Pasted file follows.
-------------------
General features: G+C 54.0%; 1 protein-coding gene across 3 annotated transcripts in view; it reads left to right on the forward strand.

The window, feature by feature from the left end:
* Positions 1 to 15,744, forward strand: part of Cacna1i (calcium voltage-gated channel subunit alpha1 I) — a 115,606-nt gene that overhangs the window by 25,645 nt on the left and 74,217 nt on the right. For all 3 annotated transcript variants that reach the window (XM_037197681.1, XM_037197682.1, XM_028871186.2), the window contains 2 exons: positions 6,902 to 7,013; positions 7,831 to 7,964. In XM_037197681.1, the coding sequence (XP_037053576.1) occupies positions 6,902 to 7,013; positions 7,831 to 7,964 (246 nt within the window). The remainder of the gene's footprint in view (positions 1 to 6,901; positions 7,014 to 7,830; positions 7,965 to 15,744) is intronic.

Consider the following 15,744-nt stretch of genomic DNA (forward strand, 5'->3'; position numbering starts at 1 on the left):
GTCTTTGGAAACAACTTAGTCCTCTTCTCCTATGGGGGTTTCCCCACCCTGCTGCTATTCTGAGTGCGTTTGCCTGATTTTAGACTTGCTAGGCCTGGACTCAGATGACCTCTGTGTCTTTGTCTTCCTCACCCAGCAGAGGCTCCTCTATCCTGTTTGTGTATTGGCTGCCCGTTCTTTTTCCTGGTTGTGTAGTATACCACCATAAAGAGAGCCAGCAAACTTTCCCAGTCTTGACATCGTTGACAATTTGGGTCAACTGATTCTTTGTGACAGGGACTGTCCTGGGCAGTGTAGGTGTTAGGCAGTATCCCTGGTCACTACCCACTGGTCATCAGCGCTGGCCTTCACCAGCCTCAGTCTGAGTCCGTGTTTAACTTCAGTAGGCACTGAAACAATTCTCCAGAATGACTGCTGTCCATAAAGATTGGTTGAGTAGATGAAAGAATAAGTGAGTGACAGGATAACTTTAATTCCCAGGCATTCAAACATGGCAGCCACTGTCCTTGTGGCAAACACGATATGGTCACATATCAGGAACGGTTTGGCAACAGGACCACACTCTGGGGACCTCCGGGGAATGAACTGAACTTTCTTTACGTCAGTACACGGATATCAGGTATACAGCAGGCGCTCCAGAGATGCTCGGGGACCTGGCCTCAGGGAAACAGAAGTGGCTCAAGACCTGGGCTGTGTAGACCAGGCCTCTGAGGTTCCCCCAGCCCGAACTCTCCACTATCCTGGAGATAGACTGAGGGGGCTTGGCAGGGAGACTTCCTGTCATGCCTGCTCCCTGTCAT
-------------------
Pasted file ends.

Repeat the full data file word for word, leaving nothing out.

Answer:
General features: G+C 54.0%; 1 protein-coding gene across 3 annotated transcripts in view; it reads left to right on the forward strand.

The window, feature by feature from the left end:
* Positions 1 to 15,744, forward strand: part of Cacna1i (calcium voltage-gated channel subunit alpha1 I) — a 115,606-nt gene that overhangs the window by 25,645 nt on the left and 74,217 nt on the right. For all 3 annotated transcript variants that reach the window (XM_037197681.1, XM_037197682.1, XM_028871186.2), the window contains 2 exons: positions 6,902 to 7,013; positions 7,831 to 7,964. In XM_037197681.1, the coding sequence (XP_037053576.1) occupies positions 6,902 to 7,013; positions 7,831 to 7,964 (246 nt within the window). The remainder of the gene's footprint in view (positions 1 to 6,901; positions 7,014 to 7,830; positions 7,965 to 15,744) is intronic.

Consider the following 15,744-nt stretch of genomic DNA (forward strand, 5'->3'; position numbering starts at 1 on the left):
GTCTTTGGAAACAACTTAGTCCTCTTCTCCTATGGGGGTTTCCCCACCCTGCTGCTATTCTGAGTGCGTTTGCCTGATTTTAGACTTGCTAGGCCTGGACTCAGATGACCTCTGTGTCTTTGTCTTCCTCACCCAGCAGAGGCTCCTCTATCCTGTTTGTGTATTGGCTGCCCGTTCTTTTTCCTGGTTGTGTAGTATACCACCATAAAGAGAGCCAGCAAACTTTCCCAGTCTTGACATCGTTGACAATTTGGGTCAACTGATTCTTTGTGACAGGGACTGTCCTGGGCAGTGTAGGTGTTAGGCAGTATCCCTGGTCACTACCCACTGGTCATCAGCGCTGGCCTTCACCAGCCTCAGTCTGAGTCCGTGTTTAACTTCAGTAGGCACTGAAACAATTCTCCAGAATGACTGCTGTCCATAAAGATTGGTTGAGTAGATGAAAGAATAAGTGAGTGACAGGATAACTTTAATTCCCAGGCATTCAAACATGGCAGCCACTGTCCTTGTGGCAAACACGATATGGTCACATATCAGGAACGGTTTGGCAACAGGACCACACTCTGGGGACCTCCGGGGAATGAACTGAACTTTCTTTACGTCAGTACACGGATATCAGGTATACAGCAGGCGCTCCAGAGATGCTCGGGGACCTGGCCTCAGGGAAACAGAAGTGGCTCAAGACCTGGGCTGTGTAGACCAGGCCTCTGAGGTTCCCCCAGCCCGAACTCTCCACTATCCTGGAGATAGACTGAGGGGGCTTGGCAGGGAGACTTCCTGTCATGCCTGCTCCCTGTCAT